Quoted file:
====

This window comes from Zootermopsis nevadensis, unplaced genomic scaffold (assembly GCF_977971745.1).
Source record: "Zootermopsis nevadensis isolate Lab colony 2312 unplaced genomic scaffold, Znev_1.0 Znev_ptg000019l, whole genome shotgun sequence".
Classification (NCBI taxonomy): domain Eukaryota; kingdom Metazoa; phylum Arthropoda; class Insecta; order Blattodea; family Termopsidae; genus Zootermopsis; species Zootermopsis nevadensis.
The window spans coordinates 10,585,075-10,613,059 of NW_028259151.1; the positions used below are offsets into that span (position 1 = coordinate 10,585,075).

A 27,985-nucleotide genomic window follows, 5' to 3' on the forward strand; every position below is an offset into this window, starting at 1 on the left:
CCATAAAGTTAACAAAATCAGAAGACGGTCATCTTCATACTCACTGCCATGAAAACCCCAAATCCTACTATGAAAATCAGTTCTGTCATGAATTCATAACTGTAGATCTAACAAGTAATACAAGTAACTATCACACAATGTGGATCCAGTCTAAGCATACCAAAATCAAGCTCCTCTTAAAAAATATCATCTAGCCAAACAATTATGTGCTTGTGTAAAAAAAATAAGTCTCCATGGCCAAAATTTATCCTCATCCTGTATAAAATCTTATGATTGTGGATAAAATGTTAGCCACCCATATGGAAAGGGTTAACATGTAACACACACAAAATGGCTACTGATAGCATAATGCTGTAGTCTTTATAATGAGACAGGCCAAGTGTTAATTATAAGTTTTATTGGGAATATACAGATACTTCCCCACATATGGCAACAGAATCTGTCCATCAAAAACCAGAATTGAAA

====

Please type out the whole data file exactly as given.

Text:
This window comes from Zootermopsis nevadensis, unplaced genomic scaffold (assembly GCF_977971745.1).
Source record: "Zootermopsis nevadensis isolate Lab colony 2312 unplaced genomic scaffold, Znev_1.0 Znev_ptg000019l, whole genome shotgun sequence".
Classification (NCBI taxonomy): domain Eukaryota; kingdom Metazoa; phylum Arthropoda; class Insecta; order Blattodea; family Termopsidae; genus Zootermopsis; species Zootermopsis nevadensis.
The window spans coordinates 10,585,075-10,613,059 of NW_028259151.1; the positions used below are offsets into that span (position 1 = coordinate 10,585,075).

A 27,985-nucleotide genomic window follows, 5' to 3' on the forward strand; every position below is an offset into this window, starting at 1 on the left:
CCATAAAGTTAACAAAATCAGAAGACGGTCATCTTCATACTCACTGCCATGAAAACCCCAAATCCTACTATGAAAATCAGTTCTGTCATGAATTCATAACTGTAGATCTAACAAGTAATACAAGTAACTATCACACAATGTGGATCCAGTCTAAGCATACCAAAATCAAGCTCCTCTTAAAAAATATCATCTAGCCAAACAATTATGTGCTTGTGTAAAAAAAATAAGTCTCCATGGCCAAAATTTATCCTCATCCTGTATAAAATCTTATGATTGTGGATAAAATGTTAGCCACCCATATGGAAAGGGTTAACATGTAACACACACAAAATGGCTACTGATAGCATAATGCTGTAGTCTTTATAATGAGACAGGCCAAGTGTTAATTATAAGTTTTATTGGGAATATACAGATACTTCCCCACATATGGCAACAGAATCTGTCCATCAAAAACCAGAATTGAAA